In Ohio it is the County Recorder who has the important and indispensable task of keeping the vital records pertaining to ownership in real estate (land) and to all encumbrances or liens upon it. Without the work of the County Recorder in recording, safekeeping and organizing all documents in a competent and logical manner, it would be nearly impossible to purchase land and be assured of a clear title or to lend money with land as security.
The practice of recording real estate documents is based on law in England, which traveled to the New World with the colonists. Public land registrars were appointed in colonial America to keep accurate records. A system of registration was necessary to prove the rights of persons who first made claims to property.
In 1787, the Northwest Territory was formed, encompassing all lands north and west of the Ohio River. A Recorder's office was established in each County. Ohio became a state in 1803 and although the state constitution did not provide for a Recorder's office, the first state legislature mandated that a Recorder be appointed in each county by the Judges of the Court of Common Pleas. In 1829, the Recorder's office became an elective position and in 1936, the term was established at four years.
Today the County Recorder keeps and maintains accurate land records that are current, legible and easily accessible. An important aspect of the Recorder's work is to index each document so it may be readily located. Accurate indexing makes it possible for persons searching land records to find the documents necessary to establish a "chain of title" (history of ownership) and ensures that any debt or encumbrances against the property are evident. These invaluable records are utilized by the general public, attorneys, historians, genealogists and land title examiners.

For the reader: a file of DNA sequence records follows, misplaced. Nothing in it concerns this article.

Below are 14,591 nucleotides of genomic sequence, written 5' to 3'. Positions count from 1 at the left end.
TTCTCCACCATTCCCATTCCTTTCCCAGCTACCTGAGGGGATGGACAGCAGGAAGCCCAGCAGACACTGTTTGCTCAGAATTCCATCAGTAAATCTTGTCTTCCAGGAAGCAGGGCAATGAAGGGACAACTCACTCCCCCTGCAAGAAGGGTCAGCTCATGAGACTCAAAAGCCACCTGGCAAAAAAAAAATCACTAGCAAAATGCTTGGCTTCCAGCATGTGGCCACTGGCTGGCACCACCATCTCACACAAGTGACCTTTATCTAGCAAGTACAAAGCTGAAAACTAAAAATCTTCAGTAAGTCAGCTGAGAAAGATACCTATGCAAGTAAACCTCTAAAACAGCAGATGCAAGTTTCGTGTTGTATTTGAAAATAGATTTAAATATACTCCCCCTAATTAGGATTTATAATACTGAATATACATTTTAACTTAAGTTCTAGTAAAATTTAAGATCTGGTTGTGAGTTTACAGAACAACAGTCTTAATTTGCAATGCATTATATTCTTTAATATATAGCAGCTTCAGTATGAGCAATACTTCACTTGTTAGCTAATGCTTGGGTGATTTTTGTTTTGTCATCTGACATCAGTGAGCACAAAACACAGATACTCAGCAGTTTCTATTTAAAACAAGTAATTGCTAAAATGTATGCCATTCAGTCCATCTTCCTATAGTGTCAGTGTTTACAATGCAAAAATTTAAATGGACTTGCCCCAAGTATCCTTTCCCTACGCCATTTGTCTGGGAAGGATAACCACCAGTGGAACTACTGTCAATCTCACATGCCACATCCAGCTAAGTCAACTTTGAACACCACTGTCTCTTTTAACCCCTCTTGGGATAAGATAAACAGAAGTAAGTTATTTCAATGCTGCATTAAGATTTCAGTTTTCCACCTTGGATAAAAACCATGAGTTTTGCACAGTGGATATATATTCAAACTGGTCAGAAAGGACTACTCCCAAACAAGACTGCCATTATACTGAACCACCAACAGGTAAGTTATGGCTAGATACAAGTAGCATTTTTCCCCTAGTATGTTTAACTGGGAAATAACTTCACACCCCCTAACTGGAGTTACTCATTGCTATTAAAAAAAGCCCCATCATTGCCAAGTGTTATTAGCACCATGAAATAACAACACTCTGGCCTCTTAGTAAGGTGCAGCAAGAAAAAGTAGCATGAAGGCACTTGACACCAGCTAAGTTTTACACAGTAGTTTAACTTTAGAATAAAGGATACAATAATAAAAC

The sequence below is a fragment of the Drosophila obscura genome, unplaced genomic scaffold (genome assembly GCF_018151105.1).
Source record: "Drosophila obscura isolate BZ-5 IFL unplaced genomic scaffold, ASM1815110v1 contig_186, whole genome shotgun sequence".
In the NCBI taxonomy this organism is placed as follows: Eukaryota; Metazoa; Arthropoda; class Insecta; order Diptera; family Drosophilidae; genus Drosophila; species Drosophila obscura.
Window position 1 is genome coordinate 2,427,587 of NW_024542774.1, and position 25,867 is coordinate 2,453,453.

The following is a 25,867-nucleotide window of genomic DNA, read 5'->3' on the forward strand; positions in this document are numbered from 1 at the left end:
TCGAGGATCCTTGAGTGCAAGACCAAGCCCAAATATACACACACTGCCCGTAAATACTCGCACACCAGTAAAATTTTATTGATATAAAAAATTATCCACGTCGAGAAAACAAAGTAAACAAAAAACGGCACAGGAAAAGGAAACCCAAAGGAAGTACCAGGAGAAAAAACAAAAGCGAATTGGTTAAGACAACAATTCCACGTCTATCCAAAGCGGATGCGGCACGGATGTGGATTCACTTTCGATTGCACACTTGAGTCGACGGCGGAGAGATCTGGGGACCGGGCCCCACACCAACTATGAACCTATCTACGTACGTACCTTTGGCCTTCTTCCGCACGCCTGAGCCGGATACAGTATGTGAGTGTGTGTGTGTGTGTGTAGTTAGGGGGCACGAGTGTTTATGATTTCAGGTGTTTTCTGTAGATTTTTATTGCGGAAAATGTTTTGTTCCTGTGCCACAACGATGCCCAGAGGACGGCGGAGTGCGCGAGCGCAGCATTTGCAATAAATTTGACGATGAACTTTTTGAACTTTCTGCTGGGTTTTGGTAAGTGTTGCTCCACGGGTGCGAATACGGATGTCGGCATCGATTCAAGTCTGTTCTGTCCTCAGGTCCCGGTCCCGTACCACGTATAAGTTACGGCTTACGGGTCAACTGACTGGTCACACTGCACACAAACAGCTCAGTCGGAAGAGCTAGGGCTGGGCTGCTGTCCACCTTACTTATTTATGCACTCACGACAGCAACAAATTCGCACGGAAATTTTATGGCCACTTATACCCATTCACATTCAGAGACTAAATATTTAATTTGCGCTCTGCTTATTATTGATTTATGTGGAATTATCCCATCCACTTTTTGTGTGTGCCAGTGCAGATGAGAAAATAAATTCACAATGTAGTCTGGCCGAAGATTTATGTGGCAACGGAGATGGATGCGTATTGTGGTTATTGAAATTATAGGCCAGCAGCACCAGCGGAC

In some countries, certain property is registered under the Torrens Act. This "registered land" has boundaries certified to be correct and the title is guaranteed by a state insurance fund. Torrenized land records are the responsibility of the County Recorder.
Documents Filed or Recorded in the Recorder's Office include:
- Warranty Deeds
- Survivorship Deeds
- Quit Claim Deeds
- Sheriff's Deeds
- Certificates of Transfer
- Certificates of Title to Registered Land (Torrens Land)
- Mortgage Releases
- Waivers of Priority
- Land Contracts
- Plats (Drawings showing location of lots and boundaries, usually of subdivided land)
- Condominiums (Drawings of property where there is individual ownership of portions of a building and joint ownership of common elements)
- Annexations or Petitions
- State Centerline Surveys
- Street Name Changes
- Vacating of Streets And Alleys
- Bills of Sale
- Corporation Mergers
- Name Changes
- Military Service Discharges
- Powers of Attorney
- Miscellaneous Records
- Zoning Resolutions
- Maps & Amendments
- Financing Statements (filed under provisions in the Uniform Commercial Code)
- Mechanic's Liens and Notices of Commencements
- Federal Tax Liens
- Personal Tax Liens
- Bond Liens
- Corrupt Activity and Medicaid Fraud Liens
- Bureau of Employment
- Unemployment Compensation